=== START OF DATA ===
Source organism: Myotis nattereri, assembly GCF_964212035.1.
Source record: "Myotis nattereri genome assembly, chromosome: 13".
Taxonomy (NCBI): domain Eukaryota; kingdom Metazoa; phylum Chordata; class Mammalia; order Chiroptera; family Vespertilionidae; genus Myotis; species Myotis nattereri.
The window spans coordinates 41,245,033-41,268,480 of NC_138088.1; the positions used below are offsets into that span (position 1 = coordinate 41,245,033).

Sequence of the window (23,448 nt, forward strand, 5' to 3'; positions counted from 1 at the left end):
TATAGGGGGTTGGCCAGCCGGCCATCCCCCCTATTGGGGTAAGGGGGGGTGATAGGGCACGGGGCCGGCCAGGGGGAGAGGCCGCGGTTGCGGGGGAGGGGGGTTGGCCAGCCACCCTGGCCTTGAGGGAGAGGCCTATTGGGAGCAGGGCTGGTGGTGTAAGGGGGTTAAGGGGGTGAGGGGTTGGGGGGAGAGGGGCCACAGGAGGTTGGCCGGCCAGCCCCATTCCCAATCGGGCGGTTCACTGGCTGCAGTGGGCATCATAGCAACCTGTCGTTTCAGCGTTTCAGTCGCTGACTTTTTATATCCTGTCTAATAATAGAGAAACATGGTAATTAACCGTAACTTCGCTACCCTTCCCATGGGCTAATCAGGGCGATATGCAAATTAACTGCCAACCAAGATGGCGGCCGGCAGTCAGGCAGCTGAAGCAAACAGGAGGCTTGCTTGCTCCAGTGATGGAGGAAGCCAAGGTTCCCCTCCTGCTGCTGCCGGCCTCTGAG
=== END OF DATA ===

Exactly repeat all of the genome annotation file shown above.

Source organism: Myotis nattereri, assembly GCF_964212035.1.
Source record: "Myotis nattereri genome assembly, chromosome: 13".
Taxonomy (NCBI): domain Eukaryota; kingdom Metazoa; phylum Chordata; class Mammalia; order Chiroptera; family Vespertilionidae; genus Myotis; species Myotis nattereri.
The window spans coordinates 41,245,033-41,268,480 of NC_138088.1; the positions used below are offsets into that span (position 1 = coordinate 41,245,033).

Sequence of the window (23,448 nt, forward strand, 5' to 3'; positions counted from 1 at the left end):
TATAGGGGGTTGGCCAGCCGGCCATCCCCCCTATTGGGGTAAGGGGGGGTGATAGGGCACGGGGCCGGCCAGGGGGAGAGGCCGCGGTTGCGGGGGAGGGGGGTTGGCCAGCCACCCTGGCCTTGAGGGAGAGGCCTATTGGGAGCAGGGCTGGTGGTGTAAGGGGGTTAAGGGGGTGAGGGGTTGGGGGGAGAGGGGCCACAGGAGGTTGGCCGGCCAGCCCCATTCCCAATCGGGCGGTTCACTGGCTGCAGTGGGCATCATAGCAACCTGTCGTTTCAGCGTTTCAGTCGCTGACTTTTTATATCCTGTCTAATAATAGAGAAACATGGTAATTAACCGTAACTTCGCTACCCTTCCCATGGGCTAATCAGGGCGATATGCAAATTAACTGCCAACCAAGATGGCGGCCGGCAGTCAGGCAGCTGAAGCAAACAGGAGGCTTGCTTGCTCCAGTGATGGAGGAAGCCAAGGTTCCCCTCCTGCTGCTGCCGGCCTCTGAG